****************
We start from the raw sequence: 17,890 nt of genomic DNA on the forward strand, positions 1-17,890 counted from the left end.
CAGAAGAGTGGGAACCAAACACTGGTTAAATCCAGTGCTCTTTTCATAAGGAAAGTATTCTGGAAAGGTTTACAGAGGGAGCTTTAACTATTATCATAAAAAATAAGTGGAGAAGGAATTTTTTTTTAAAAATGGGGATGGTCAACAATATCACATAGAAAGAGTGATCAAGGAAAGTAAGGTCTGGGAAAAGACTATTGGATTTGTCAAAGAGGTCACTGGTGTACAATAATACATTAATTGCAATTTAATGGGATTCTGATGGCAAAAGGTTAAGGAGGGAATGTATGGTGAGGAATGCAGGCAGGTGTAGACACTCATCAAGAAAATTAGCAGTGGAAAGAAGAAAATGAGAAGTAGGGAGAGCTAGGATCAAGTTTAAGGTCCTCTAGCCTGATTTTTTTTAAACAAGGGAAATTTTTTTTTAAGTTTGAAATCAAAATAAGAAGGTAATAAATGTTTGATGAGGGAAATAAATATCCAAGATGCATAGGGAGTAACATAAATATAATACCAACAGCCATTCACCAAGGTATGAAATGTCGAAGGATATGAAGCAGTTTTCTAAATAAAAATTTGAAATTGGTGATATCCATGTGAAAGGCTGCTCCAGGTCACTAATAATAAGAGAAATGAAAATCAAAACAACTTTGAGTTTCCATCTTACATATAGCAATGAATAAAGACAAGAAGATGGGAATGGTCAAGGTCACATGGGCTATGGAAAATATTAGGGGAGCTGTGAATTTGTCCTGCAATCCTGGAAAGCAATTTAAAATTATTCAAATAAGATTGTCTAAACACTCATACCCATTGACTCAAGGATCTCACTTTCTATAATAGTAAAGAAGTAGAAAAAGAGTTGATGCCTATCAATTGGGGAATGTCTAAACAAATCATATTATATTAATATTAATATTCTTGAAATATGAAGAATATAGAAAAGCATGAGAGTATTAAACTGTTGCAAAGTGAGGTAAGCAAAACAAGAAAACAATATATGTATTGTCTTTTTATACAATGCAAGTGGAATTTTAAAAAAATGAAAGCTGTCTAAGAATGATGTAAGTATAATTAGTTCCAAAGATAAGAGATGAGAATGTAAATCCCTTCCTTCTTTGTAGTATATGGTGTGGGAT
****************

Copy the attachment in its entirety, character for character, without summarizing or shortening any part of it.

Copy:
We start from the raw sequence: 17,890 nt of genomic DNA on the forward strand, positions 1-17,890 counted from the left end.
CAGAAGAGTGGGAACCAAACACTGGTTAAATCCAGTGCTCTTTTCATAAGGAAAGTATTCTGGAAAGGTTTACAGAGGGAGCTTTAACTATTATCATAAAAAATAAGTGGAGAAGGAATTTTTTTTTAAAAATGGGGATGGTCAACAATATCACATAGAAAGAGTGATCAAGGAAAGTAAGGTCTGGGAAAAGACTATTGGATTTGTCAAAGAGGTCACTGGTGTACAATAATACATTAATTGCAATTTAATGGGATTCTGATGGCAAAAGGTTAAGGAGGGAATGTATGGTGAGGAATGCAGGCAGGTGTAGACACTCATCAAGAAAATTAGCAGTGGAAAGAAGAAAATGAGAAGTAGGGAGAGCTAGGATCAAGTTTAAGGTCCTCTAGCCTGATTTTTTTTAAACAAGGGAAATTTTTTTTTAAGTTTGAAATCAAAATAAGAAGGTAATAAATGTTTGATGAGGGAAATAAATATCCAAGATGCATAGGGAGTAACATAAATATAATACCAACAGCCATTCACCAAGGTATGAAATGTCGAAGGATATGAAGCAGTTTTCTAAATAAAAATTTGAAATTGGTGATATCCATGTGAAAGGCTGCTCCAGGTCACTAATAATAAGAGAAATGAAAATCAAAACAACTTTGAGTTTCCATCTTACATATAGCAATGAATAAAGACAAGAAGATGGGAATGGTCAAGGTCACATGGGCTATGGAAAATATTAGGGGAGCTGTGAATTTGTCCTGCAATCCTGGAAAGCAATTTAAAATTATTCAAATAAGATTGTCTAAACACTCATACCCATTGACTCAAGGATCTCACTTTCTATAATAGTAAAGAAGTAGAAAAAGAGTTGATGCCTATCAATTGGGGAATGTCTAAACAAATCATATTATATTAATATTAATATTCTTGAAATATGAAGAATATAGAAAAGCATGAGAGTATTAAACTGTTGCAAAGTGAGGTAAGCAAAACAAGAAAACAATATATGTATTGTCTTTTTATACAATGCAAGTGGAATTTTAAAAAAATGAAAGCTGTCTAAGAATGATGTAAGTATAATTAGTTCCAAAGATAAGAGATGAGAATGTAAATCCCTTCCTTCTTTGTAGTATATGGTGTGGGAT